With the care of a mother attending her child, Felipe Garcia gently places a baby tamarind into a small clump of soil, where the sapling will be nurtured and slowly take root before being returned to the forest. At the edge of the Amazon, this one life-giving act stands out amid the backdrop of a nation wracked by decades of war and violence.
If the rivers and waterways of Colombia are its arteries, the forest is its beating heart, its fate intertwined with the future of a country grappling with the legacy of its tormented past.
“This is a form of resistance,” says Garcia, 30, gently patting down the soil as he reaches for another sapling, part of a small but growing nursery intended to help restore the surrounding forest.
Colombia’s forests are among the world’s most biodiverse, home to more bird, amphibian, and plant species than almost anywhere else on the planet. The Amazon, which blankets much of the country’s southern region, plays a key role in regulating global weather patterns. Its survival — uncertain amid ongoing threats caused by deforestation and a warming planet — is key to avoiding the worst outcomes of climate change.
Rising rates of poverty and social inequality, which triggered nationwide protests in April, complicate efforts to protect these vital resources. But here, under the canopy of the world’s largest rainforest, where the shadows of Colombia’s half-century long armed conflict continue to loom, Garcia is part of a small team helping to sow the seeds of a more prosperous and equitable future, one tree at a time.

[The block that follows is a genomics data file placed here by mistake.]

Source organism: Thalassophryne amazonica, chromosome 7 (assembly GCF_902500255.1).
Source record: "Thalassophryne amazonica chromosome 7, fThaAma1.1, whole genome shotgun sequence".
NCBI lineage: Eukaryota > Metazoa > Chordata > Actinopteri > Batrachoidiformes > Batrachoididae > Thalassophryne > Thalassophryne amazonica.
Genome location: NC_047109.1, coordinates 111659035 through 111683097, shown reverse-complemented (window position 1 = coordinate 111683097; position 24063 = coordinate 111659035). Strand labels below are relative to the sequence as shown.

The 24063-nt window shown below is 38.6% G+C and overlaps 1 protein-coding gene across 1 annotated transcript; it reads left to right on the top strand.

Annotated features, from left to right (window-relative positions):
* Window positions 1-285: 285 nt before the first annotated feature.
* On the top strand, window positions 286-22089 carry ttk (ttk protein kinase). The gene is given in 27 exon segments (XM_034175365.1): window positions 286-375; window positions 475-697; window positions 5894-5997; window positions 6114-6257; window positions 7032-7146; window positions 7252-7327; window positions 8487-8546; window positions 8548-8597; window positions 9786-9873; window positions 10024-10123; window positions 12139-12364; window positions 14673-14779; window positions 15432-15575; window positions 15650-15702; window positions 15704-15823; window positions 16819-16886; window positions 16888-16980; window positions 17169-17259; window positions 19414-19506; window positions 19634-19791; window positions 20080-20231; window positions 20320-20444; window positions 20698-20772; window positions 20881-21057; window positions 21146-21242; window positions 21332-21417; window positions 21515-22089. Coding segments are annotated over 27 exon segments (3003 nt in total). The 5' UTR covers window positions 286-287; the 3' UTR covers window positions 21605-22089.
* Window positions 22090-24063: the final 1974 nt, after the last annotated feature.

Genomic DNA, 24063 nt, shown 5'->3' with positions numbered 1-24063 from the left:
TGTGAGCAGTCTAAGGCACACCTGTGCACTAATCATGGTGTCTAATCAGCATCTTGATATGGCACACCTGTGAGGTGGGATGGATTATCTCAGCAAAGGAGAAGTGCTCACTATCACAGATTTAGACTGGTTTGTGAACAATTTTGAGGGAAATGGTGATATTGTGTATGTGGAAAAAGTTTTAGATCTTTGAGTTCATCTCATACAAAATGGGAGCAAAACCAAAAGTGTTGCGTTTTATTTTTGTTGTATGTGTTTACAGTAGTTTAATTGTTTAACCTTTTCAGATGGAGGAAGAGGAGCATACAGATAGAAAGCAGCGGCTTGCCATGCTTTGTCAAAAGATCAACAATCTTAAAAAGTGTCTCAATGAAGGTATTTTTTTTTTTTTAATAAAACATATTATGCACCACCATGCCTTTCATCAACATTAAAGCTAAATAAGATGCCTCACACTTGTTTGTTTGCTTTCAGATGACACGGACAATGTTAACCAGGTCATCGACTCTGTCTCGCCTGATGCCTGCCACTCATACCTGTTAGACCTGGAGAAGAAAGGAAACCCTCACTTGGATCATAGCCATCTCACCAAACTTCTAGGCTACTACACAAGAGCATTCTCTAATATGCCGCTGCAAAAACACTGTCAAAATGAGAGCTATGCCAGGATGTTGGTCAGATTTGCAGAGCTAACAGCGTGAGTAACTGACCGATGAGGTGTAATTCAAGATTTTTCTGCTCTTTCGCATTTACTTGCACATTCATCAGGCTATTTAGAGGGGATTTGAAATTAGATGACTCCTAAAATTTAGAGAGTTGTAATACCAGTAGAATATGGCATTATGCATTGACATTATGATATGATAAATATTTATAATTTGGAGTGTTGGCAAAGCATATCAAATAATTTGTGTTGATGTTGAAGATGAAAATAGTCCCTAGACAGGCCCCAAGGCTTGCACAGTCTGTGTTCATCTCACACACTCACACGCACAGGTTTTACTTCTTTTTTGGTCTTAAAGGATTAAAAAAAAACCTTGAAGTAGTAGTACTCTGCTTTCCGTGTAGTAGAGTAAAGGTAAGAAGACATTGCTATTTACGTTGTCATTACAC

Escuela Bosque, or Forest School, is a modest 40-hectare plot situated in the hills above Florencia, the capital of Caquetá, a largely agricultural region at the juncture of the massive Cordillera Mountains and the Amazon rainforest. It is the vision of Bogotá native and conservation crusader Julio Andrés Rozo.
In 2019, Rozo, who is 40, embarked on a 400 km trek across Caquetá, earning him the moniker “Forest Gump of the Amazon.” The journey was an opportunity to immerse himself in a region known today more for its sprawling cattle ranches, a backbone of the local economy and also a key driver of forest loss. But it was also a publicity stunt of sorts, an effort to draw attention to the plight of Colombia’s Amazon and to the opportunity it presents for Caquetá and the country.
“We Colombians have not been able to apprise ourselves of the treasure that we have in the Amazon,” insists Rozo. “It has not been a priority for us.”
Deforestation in Colombia rose sharply following the signing of the peace accord with leftist FARC guerillas in 2016 as areas once off limits due to the conflict became open to rampant land grabbing. Caquetá and neighboring departments have seen some of the highest rates of deforestation in the country. While a slowing trend appears to be emerging, significant challenges remain, including illegal mining, narcotics, and an expanding agricultural frontier.
Turning that around requires education, a key component of Escuela Bosque’s mission, says Rozo, pointing to various structures across the property which in time will serve as classrooms, workshops, and lodging. Rozo envisions similar projects in other regions of the Colombian Amazon where visitors and local farmers alike can come to experience and learn about the forest’s role as a source of both life and livelihood.
“Education helps to raise awareness. But the kind of education we are aiming for inspires action. If I want to teach sustainability, I can’t be a normal teacher. I have to be a sustainable entrepreneur.”